Blackhawks trade buzz: Marc-Andre Fleury situation remains a conundrum

The goalie trade market is heating up, but Fleury’s own intentions remain unclear. Plus, the latest on Dominik Kubalik, Calvin de Haan and Ryan Carpenter’s trade fates.

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Blackhawks goalie Marc-Andre Fleury may or may not be traded before the March 21 deadline.

Blackhawks goalie Marc-Andre Fleury may or may not be traded before the March 21 deadline.

Nam Y. Huh/AP

BOSTON —Ten days away from the NHL trade deadline, the Blackhawks’ Marc-Andre Fleury situation remains a conundrum.

The most important factor, obviously, is whether Fleury is willing to be traded —and if so, which teams he’s willing to be traded to. He does hold all the cards here, with a 10-team no-trade clause officially in his contract and a total no-trade clause unofficially promised to him.

But the 37-year-old goaltender’s exact thoughts are hard to nail down. He’s clearly more hesitant about the trade possibility than most players are, but he did say publicly on Feb. 16 he would “love a chance to win” another Stanley Cup if he does change teams.

General manager Kyle Davidson echoed that on March 2 but also seemed to lay groundwork he might later use to justify Fleury not being traded.

“If he’s here on the last day of the season, I’m fine with that, because we have a lot of young players...who are learning a heck of a lot from someone that’s one of the best people in the game,” Davidson said. “That has its own value. So if he sticks here, I’m fine with it.”

All outcomes remain viable, but planning for next season does seem to be an increasingly significant part of Fleury’s decision-making process. Preserving stability for his family, who have settled comfortably in Chicago,is clearly important.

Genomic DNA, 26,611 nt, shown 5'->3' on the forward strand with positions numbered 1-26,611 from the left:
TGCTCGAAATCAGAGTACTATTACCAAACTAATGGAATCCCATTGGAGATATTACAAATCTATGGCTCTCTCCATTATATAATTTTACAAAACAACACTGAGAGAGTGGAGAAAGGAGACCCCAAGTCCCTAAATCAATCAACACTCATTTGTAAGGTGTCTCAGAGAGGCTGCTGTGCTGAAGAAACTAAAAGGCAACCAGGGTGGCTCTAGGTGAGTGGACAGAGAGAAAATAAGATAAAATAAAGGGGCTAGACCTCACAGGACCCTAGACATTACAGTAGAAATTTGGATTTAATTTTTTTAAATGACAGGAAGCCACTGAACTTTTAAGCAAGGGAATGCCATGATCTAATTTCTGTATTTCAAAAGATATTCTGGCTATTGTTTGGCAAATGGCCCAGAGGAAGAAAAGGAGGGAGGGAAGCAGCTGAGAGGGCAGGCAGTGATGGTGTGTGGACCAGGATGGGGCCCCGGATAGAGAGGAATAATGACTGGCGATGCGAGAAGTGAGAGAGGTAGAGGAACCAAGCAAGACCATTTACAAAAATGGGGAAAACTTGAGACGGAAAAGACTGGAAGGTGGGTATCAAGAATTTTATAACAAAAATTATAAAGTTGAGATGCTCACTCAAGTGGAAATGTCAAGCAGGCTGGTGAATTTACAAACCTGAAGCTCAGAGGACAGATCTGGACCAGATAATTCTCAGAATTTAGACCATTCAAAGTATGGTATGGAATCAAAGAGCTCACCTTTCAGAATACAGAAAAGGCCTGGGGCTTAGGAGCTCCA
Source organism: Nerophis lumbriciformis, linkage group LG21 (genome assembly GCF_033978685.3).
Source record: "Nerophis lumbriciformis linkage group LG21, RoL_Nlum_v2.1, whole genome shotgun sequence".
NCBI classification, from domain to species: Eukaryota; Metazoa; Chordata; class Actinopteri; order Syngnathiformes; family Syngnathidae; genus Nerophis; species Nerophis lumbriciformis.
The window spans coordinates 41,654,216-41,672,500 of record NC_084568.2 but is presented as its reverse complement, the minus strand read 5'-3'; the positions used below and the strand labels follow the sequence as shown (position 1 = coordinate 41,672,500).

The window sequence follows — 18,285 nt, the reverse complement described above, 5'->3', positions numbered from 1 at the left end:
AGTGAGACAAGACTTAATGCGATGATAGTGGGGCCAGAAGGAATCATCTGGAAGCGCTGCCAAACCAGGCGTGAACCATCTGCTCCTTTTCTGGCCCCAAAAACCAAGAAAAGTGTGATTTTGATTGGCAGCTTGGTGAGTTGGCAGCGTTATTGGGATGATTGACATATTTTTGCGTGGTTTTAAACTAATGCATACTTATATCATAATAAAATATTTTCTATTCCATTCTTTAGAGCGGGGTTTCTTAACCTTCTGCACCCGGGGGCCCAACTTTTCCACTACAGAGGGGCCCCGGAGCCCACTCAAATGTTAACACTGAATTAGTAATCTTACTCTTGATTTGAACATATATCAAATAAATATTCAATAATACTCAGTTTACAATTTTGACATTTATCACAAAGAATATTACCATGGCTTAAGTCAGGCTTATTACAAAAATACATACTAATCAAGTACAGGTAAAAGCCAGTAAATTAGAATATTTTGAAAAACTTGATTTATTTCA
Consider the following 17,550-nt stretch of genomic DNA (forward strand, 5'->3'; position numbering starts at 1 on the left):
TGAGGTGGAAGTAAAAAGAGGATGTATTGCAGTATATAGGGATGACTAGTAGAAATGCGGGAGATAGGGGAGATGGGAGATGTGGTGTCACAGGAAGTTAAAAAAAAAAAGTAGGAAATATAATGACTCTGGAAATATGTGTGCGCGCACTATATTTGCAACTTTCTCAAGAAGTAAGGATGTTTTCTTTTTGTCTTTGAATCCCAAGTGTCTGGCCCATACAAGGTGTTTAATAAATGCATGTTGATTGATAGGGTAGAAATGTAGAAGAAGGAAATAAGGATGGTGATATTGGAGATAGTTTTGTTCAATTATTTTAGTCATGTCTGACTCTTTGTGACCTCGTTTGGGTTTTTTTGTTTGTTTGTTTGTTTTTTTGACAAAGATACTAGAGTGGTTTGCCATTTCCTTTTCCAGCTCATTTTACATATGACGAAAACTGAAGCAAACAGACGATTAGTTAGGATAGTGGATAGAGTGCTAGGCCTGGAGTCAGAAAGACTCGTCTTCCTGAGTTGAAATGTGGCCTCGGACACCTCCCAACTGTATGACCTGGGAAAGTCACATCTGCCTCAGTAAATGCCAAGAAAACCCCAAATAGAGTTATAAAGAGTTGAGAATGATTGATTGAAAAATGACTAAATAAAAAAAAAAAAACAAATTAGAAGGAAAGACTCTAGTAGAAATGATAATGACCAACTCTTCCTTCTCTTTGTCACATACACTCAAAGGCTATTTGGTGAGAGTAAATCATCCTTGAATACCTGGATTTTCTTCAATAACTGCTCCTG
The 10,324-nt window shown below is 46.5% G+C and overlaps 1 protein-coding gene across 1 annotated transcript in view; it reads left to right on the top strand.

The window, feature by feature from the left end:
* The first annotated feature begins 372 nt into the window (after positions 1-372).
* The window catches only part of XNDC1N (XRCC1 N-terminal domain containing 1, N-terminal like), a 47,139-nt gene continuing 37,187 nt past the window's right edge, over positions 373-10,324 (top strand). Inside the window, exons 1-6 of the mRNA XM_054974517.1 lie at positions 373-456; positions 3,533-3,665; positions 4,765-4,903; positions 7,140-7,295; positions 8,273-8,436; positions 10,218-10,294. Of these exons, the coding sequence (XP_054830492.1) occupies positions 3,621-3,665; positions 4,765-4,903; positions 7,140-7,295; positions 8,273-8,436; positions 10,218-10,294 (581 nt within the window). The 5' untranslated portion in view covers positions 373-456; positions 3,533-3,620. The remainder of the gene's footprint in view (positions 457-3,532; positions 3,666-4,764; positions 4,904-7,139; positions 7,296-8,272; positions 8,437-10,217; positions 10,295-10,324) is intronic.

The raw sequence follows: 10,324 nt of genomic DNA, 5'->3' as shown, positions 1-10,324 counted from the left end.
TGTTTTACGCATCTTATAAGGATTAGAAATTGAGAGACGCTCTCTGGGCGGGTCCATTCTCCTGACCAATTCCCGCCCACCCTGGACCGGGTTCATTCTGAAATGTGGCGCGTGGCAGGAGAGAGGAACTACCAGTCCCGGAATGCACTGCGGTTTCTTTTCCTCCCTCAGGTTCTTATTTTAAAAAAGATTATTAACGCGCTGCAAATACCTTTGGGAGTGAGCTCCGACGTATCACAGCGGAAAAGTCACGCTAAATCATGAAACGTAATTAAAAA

His current contract expires in July, and retirement is a slight possibility. But if he doesn’t retire, Fleury would prefer to either re-sign with the Hawks or with the team he’s traded to this spring, per sources.

Understandably, moving from Las Vegas to Chicago last summer, from Chicago to another city this spring, and then from that city to yet another city this summer wouldn’t exactly fulfill the stability objective.

The other critical factor is which teams are interested in acquiring a No. 1 goalie, have the cap space to fit at least $3.5 million —Fleury’s cap hit if the Hawks retain the maximum 50% —and are willing to pay the pricethe Hawks will demand.

The goalie trade market is encouragingly trending in a positive direction for the Hawks’ interests.

The Oilers and Capitals, long considered the most logical suitors for Fleury, aren’t seeing any improvement from their shaky Mike Smith-Mikko Koskinen and Ilya Samsonov-Vitek Vanacek duos, respectively.

The Wild have dropped into the tier of contenders experiencing goalie anxiety, too, with Cam Talbot and Kaapo Kahkonen both slumping lately.